1983-1885            Postdoctoral fellow, Max-Planck-Institut für biologische Kybernetik, Tübingen, Germany, funded by the Swiss Research Foundation

 

1986-1991            Child rearing period (2 children)

 

1991-1993            Research assistant, Neuroscience Department, (Prof. Barry Connors), Brown University, RI, USA       

 

Since 09/1993       Researcher at the Max-Planck-Institut für biologische Kybernetik, Tübingen, Germany

 

Since 01/2009       Project leader at the Max-Planck-Institut für biologische Kybernetik, Tübingen, Germany

 

 

Major Research Interests

 

Investigating the mechanisms underlying face recognition.  At present my focus is on the following themes:

  • The interplay between gender and identity information in face recognition
  • The impact of voice distinctiveness on face recognition
  • The influence of context and task on face recognition
  • Crosscultural differences in face and object recognition
  • The role of idiosyncratic viewing history in face recognition

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Show abstracts

Posters (78):

Bülthoff I and Newell FN (December-2001): Gender, average heads and categorical perception, First Annual Meeting of the Vision Sciences Society (VSS 2001), Sarasota, FL, USA, Journal of Vision, 1(3) 281.
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Bülthoff I and Newell FN (August-2001): Average faces and gender categories: no evidence of categorical perception, Twenty-fourth European Conference on Visual Perception, Kuşadasi, Turkey, Perception, 30(ECVP Abstract Supplement) 54.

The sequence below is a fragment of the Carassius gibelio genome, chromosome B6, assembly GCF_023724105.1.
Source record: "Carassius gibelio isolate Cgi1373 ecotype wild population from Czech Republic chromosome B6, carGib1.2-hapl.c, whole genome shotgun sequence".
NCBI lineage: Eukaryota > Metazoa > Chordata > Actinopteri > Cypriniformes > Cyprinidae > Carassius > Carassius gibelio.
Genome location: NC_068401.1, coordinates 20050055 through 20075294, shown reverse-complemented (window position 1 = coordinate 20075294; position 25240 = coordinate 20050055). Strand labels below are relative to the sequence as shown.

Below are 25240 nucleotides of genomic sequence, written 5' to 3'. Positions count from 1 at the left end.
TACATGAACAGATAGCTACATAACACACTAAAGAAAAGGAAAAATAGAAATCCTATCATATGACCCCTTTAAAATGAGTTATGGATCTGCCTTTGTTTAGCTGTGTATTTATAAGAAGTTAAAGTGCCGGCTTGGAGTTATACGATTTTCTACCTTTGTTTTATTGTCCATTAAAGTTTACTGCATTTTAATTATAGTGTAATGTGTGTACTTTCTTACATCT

Cheng CY, Knappmeyer B and Bülthoff I (November-16-2000): The caricature effect across viewpoint changes in face perception, 8th Annual Workshop on Object Perception and Memory (OPAM 2000), New Orleans, LA, USA.
Bülthoff I and Newell FN (August-2000): Investigating categorical perception of gender with 3-D morphs of familiar faces, 23rd European Conference on Visual Perception (ECVP 2000), Groningen, Netherlands, Perception, 29(ECVP Abstract Supplement) 57.
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Bülthoff I and Newell FN (May-2000): There is no categorical effect for the discrimination of face gender using 3D-morphs of laser scans of heads, Annual Meeting of the Association for Research in Vision and Ophthalmology (ARVO 2000), Fort Lauderdale, FL, USA, Investigative Ophthalmology & Visual Science, 41(4) S225.
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Bülthoff I, Newell FN and Vetter T (February-1999): Geschlechtswahrnehmung von Gesichtern, die durch 3D-Morph-Verfahren erzeugt wurden, 2. Tübinger Wahrnehmungskonferenz (TWK 99), Tübingen, Germany.
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Bülthoff I, Newell FN, Vetter T and Bülthoff HH (August-1998): Gender perception of 3-D head laser scans, 21st European Conference on Visual Perception, Oxford, UK, Perception, 27(ECVP Abstract Supplement) 127.
Bülthoff I, Newell FN, Vetter T and Bülthoff HH (August-1998): Gender perception of 3D head laser scans, 21st European Conference on Visual Perception, Oxford, UK, Perception, 27(ECVP Abstract Supplement) 127.
Pavlova MA, Bülthoff I and Sokolov AN (August-1998): Perception of a camouflaged point-light walker: a differential priming effect, 21st European Conference on Visual Perception, Oxford, UK, Perception, 27(ECVP Abstract Supplement) 123.
Newell FN, Bülthoff I, Vetter T and Bülthoff HH (May-1998): Effects of shape and texture on the perceptual categorization of gender in faces, Annual Meeting of the Association for Research in Vision and Ophthalmology (ARVO 1998), Fort Lauderdale, FL, USA, Investigative Ophthalmology & Visual Science, 39(4) 173.
Bülthoff I, Newell FN, Vetter T and Bülthoff HH (May-1998): Is the gender of a face categorically perceived?, Annual Meeting of the Association for Research in Vision and Ophthalmology (ARVO 1998), Fort Lauderdale, FL, USA, Investigative Ophthalmology & Visual Science, 39(4) 171.
Pavlova MA, Sokolov AN and Bülthoff I (February-1998): Masking a point-light walker, 1. Tübinger Wahrnehmungskonferenz (TWK 98), Tübingen, Germany.